Royal Commission into Child Sexual Abuse
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RAY HADLEY: As I mentioned earlier, there’s been widespread support, as there should be, for the Prime Minister’s announcement there’ll be a royal commission into child sexual abuse.
The inquiry will cover all religious institutions, state-based organisations, schools, not-for-profit groups such as scouts and sporting clubs. Opposition Leader Tony Abbott said early yesterday he supports such a move by the PM.
The commission will be established by the end of the year with the terms of reference to be developed in consultation with the States and Territories, victims’ groups, religious leaders and community organisations.
Now, I’ve said a number of times already today I think it’s imperative that any royal commission examines the woeful sentencing, in some cases, of paedophiles right across Australia so it’s hard enough to get them before courts and then, in many cases, they get a sentence not in keeping with community standards, in my opinion.
Responsibility for this will be held by the Federal Attorney-General Nicola Roxon whom we’ll talk to later in the week and the Acting Minister for Families, Brendan O’Connor, and that Minister, Brendan O’Connor, is on the line. Minister, good morning.
BRENDAN O’CONNOR: Good morning, Ray.
RAY HADLEY: The terms of reference. Obviously you’ll have all sorts of people lobbying for all sorts of terms of reference and, in the end, who finally makes that decision, Minister? Who says yeah or nay to the terms of reference?
BRENDAN O’CONNOR: The Government and in particular the Prime Minister will determine, ultimately, the terms of reference but we do believe we have to engage fully. And you’ve just outlined the governments and the bodies that we’ll engage with and consult with to determine the architecture of the commission. We want to do that quickly and we want to finish it by year’s end so the terms of reference and the composition of the commission are resolved before the New Year.
RAY HADLEY: I’m an ambassador for Bravehearts and that’s why I’m terribly excited about what your government has done. It’s long overdue and we shouldn’t dwell on why it wasn’t done previously but simply dwell on the fact that it has been done.
But one of the things that I want to appeal to you and also to your colleagues in government about, is what I say is the inadequate sentencing of paedophiles.
Now, I’ll just quickly go through some for you: a man given a minimum of three years and two months over 18 charges relating to 11 victims; a man given a suspended 12-month sentence for homosexual intercourse with a little boy; a man given a two-year suspended sentence convicted of having intercourse with a four-year-old girl; a former teacher given a two-year suspended sentence for four counts of unlawful intercourse with a 17-year-old boy; a doctor given a minimum 18 months for indecently assaulting 12 victims, another 14 months for additional four victims, concurrently; school principal given minimum nine months’ jail for having thousands of child porn images; a former teacher given a minimum 12 months for indecently assaulting a teenage boy and possessing 215,000 child porn images; a man given a minimum 18 months for sexually assaulting a five-year-old girl, and it goes on.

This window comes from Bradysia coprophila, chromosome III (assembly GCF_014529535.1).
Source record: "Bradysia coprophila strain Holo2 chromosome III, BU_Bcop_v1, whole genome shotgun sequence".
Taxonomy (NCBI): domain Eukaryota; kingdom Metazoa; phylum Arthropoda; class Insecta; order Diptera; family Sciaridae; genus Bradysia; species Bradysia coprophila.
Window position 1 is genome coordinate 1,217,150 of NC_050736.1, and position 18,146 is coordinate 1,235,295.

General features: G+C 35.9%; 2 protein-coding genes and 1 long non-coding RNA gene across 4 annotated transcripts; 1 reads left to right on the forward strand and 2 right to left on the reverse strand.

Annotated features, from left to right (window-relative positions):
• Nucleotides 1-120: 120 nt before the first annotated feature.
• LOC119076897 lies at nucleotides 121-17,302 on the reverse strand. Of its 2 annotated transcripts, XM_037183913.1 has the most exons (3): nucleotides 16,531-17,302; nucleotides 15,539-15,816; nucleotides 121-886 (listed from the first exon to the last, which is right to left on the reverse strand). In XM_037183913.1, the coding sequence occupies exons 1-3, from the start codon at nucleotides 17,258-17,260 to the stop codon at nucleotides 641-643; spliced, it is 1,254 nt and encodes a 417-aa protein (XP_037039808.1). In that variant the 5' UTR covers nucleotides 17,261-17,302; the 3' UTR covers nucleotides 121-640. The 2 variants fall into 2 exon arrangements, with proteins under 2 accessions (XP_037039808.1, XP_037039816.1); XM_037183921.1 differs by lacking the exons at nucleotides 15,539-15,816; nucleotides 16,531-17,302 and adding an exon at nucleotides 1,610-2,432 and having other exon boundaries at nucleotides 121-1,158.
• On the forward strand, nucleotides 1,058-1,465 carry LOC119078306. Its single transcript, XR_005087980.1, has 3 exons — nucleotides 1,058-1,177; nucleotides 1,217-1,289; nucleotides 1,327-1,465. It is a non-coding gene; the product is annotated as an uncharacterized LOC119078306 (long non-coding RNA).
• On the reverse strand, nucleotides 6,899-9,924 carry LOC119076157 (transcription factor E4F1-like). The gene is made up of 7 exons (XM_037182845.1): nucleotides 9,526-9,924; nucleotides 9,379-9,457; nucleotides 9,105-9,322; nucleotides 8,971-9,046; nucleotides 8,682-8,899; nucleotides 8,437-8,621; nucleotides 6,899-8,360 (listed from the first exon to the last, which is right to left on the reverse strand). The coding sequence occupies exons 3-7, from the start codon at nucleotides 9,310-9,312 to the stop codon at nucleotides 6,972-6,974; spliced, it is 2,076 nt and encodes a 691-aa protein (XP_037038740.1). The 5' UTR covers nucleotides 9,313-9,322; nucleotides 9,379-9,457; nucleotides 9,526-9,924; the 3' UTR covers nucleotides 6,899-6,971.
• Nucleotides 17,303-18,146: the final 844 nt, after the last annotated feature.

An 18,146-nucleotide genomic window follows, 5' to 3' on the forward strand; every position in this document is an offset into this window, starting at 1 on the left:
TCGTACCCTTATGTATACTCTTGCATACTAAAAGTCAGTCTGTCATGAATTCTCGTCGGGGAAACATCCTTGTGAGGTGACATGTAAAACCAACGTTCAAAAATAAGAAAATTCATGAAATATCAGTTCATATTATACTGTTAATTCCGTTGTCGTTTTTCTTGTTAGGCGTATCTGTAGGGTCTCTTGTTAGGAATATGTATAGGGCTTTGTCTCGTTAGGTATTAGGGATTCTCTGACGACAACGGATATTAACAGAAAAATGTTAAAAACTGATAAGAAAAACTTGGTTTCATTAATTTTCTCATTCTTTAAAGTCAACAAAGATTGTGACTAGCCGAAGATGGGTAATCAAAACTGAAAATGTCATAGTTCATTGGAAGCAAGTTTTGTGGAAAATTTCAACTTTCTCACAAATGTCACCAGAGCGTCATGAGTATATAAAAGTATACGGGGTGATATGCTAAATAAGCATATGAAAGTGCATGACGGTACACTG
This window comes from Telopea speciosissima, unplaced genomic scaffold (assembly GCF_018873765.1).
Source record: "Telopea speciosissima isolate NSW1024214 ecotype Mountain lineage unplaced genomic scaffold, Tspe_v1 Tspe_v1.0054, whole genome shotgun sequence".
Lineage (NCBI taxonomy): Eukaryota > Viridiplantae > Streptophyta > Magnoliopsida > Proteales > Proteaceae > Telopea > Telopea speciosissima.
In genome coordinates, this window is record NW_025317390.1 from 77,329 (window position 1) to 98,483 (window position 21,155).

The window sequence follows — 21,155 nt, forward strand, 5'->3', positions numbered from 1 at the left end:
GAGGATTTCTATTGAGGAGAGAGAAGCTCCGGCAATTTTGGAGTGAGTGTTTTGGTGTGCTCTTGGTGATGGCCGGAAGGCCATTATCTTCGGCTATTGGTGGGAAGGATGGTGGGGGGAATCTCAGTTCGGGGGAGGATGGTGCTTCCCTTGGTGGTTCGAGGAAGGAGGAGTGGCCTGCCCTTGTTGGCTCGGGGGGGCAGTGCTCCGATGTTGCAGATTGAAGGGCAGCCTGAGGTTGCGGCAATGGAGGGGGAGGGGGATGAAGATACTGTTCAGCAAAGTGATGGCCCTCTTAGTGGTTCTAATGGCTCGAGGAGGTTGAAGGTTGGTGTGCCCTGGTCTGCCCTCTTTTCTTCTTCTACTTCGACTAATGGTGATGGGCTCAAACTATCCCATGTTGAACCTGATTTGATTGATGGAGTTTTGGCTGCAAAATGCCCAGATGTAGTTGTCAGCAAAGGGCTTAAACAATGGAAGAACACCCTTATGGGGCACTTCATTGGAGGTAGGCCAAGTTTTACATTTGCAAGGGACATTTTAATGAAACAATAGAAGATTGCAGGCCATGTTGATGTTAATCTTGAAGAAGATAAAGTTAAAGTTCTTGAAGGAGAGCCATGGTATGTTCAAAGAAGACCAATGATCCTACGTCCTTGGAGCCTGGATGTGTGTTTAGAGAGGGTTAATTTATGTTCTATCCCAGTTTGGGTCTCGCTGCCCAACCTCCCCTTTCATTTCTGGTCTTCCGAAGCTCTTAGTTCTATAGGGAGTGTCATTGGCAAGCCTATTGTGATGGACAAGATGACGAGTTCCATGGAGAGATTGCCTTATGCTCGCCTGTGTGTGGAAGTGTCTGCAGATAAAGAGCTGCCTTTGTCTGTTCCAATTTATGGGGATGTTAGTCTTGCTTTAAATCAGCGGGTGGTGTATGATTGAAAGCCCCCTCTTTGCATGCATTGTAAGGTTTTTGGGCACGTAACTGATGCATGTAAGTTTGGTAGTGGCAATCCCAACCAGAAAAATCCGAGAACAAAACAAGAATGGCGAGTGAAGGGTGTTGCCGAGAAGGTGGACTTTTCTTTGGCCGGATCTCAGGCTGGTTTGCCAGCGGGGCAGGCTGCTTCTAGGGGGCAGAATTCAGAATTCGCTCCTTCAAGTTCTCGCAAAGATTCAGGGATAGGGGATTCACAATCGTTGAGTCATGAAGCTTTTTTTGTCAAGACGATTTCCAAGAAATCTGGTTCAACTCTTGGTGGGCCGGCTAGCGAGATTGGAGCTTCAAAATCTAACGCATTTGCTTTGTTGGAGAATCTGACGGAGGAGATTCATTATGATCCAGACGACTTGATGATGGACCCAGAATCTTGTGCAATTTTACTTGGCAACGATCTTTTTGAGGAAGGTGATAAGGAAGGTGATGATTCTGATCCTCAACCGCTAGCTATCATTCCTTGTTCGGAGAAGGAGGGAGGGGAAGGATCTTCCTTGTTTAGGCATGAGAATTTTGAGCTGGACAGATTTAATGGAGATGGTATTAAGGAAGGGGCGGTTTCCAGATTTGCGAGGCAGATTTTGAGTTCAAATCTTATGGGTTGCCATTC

These are the sort of things I deal with on a daily basis, Minister. Is there any hope that, as part of this very, very big inquiry, this royal commission, that sentencing could be part of it?
BRENDAN O’CONNOR: Sentencing ultimately is the decision, of course, of governments, state and federal, and, indeed, when I was Minister for Justice we increased the penalties for child sex offences for Commonwealth offences and also we introduced legislation, much more stringent legislation in terms of working with children because, as you know, paedophiles look to work in areas where they’ll be in constant contact with children, to build the trust of the child or their families and then, of course, to commit these heinous crimes.
And so there certainly have been changes to legislation for the better in terms of increasing penalties for offences.
Judges, of course, then ultimately make decisions, whether it’s at the state or federal level insofar as penalties and we do have the separations of powers. Of course governments can look at mandatory minimum sentencing but the terms of reference of this royal commission will go to what is a systematic or systemic failure by institutions to respond to child sex offence allegations and child sex offences.
RAY HADLEY: Yeah, sure.